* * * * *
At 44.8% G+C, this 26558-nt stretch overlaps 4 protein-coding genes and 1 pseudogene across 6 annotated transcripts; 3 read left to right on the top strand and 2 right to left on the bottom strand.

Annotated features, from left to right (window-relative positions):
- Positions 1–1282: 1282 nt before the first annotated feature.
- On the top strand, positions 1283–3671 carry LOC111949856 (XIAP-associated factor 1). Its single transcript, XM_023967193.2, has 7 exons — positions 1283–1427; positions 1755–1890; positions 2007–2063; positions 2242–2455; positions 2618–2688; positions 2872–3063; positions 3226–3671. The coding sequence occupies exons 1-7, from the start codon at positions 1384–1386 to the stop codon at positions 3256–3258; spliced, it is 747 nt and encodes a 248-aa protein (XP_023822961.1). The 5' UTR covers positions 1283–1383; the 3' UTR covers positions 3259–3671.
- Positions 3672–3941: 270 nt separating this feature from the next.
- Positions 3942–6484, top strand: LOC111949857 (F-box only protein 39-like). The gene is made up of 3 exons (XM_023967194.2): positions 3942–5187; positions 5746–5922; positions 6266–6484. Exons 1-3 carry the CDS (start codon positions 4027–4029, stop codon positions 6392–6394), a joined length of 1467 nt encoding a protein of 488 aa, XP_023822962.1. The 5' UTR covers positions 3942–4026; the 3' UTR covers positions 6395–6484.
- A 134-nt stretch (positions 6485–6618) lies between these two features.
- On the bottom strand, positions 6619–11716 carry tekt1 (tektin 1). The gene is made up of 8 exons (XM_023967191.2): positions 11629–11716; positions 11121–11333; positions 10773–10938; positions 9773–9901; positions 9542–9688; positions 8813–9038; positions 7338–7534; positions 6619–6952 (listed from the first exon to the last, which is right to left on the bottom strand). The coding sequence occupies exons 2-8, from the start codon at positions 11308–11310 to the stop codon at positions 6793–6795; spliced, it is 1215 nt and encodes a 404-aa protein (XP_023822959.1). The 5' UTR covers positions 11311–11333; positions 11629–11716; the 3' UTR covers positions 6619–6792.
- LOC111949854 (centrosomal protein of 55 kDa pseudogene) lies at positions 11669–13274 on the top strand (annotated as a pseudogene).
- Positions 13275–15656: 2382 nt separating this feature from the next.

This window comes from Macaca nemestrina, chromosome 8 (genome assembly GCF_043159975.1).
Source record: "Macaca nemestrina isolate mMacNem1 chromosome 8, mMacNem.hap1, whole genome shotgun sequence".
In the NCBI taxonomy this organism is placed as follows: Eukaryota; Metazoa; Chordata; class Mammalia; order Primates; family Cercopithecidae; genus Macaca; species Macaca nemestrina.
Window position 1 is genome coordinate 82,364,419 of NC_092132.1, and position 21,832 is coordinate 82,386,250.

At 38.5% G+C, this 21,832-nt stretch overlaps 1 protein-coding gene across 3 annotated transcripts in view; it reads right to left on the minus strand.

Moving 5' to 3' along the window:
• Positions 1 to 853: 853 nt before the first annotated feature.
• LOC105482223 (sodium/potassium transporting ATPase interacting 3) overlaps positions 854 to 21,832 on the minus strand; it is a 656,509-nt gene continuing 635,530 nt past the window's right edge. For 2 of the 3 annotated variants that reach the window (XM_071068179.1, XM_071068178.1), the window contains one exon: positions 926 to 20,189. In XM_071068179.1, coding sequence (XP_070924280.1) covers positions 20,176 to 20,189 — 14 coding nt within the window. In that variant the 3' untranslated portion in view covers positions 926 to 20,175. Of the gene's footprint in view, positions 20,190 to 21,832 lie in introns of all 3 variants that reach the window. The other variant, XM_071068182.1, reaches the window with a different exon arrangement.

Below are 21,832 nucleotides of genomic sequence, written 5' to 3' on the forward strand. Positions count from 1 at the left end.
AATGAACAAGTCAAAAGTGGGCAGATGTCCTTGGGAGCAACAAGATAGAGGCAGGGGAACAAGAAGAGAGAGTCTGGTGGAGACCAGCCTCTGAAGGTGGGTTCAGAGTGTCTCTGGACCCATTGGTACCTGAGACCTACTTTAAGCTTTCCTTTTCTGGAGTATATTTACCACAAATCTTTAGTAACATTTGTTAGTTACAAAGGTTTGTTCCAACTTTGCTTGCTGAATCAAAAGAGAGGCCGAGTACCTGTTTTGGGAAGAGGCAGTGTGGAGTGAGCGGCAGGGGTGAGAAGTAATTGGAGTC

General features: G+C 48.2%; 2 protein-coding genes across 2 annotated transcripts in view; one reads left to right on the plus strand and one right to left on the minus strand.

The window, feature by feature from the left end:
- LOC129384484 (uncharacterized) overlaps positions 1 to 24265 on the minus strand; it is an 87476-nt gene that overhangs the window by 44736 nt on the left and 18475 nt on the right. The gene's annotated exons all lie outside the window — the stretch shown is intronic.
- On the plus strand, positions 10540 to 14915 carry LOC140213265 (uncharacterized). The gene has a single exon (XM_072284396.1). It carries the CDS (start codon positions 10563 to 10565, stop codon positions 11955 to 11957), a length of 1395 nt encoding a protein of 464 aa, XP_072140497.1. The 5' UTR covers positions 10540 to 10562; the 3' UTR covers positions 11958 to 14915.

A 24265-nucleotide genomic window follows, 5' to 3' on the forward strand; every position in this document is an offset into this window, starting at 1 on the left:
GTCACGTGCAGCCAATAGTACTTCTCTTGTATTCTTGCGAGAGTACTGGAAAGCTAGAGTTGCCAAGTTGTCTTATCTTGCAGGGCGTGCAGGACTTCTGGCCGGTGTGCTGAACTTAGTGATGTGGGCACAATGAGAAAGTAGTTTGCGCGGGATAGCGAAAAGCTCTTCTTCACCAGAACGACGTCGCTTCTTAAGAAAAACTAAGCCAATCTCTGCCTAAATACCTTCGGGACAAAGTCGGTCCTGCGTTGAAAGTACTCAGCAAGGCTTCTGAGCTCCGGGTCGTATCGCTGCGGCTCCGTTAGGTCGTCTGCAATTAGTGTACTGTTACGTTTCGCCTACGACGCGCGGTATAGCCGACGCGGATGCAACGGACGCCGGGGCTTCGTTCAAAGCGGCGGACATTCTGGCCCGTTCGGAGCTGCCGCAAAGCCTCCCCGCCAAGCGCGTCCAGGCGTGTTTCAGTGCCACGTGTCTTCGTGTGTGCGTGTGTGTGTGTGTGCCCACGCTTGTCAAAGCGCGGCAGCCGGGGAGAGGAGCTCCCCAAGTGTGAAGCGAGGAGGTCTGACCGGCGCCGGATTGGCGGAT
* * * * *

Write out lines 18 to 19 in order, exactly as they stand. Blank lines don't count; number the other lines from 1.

• LOC105482223 (sodium/potassium transporting ATPase interacting 3) overlaps positions 854 to 21,832 on the minus strand; it is a 656,509-nt gene continuing 635,530 nt past the window's right edge. For 2 of the 3 annotated variants that reach the window (XM_071068179.1, XM_071068178.1), the window contains one exon: positions 926 to 20,189. In XM_071068179.1, coding sequence (XP_070924280.1) covers positions 20,176 to 20,189 — 14 coding nt within the window. In that variant the 3' untranslated portion in view covers positions 926 to 20,175. Of the gene's footprint in view, positions 20,190 to 21,832 lie in introns of all 3 variants that reach the window. The other variant, XM_071068182.1, reaches the window with a different exon arrangement.

Below are 21,832 nucleotides of genomic sequence, written 5' to 3' on the forward strand. Positions count from 1 at the left end.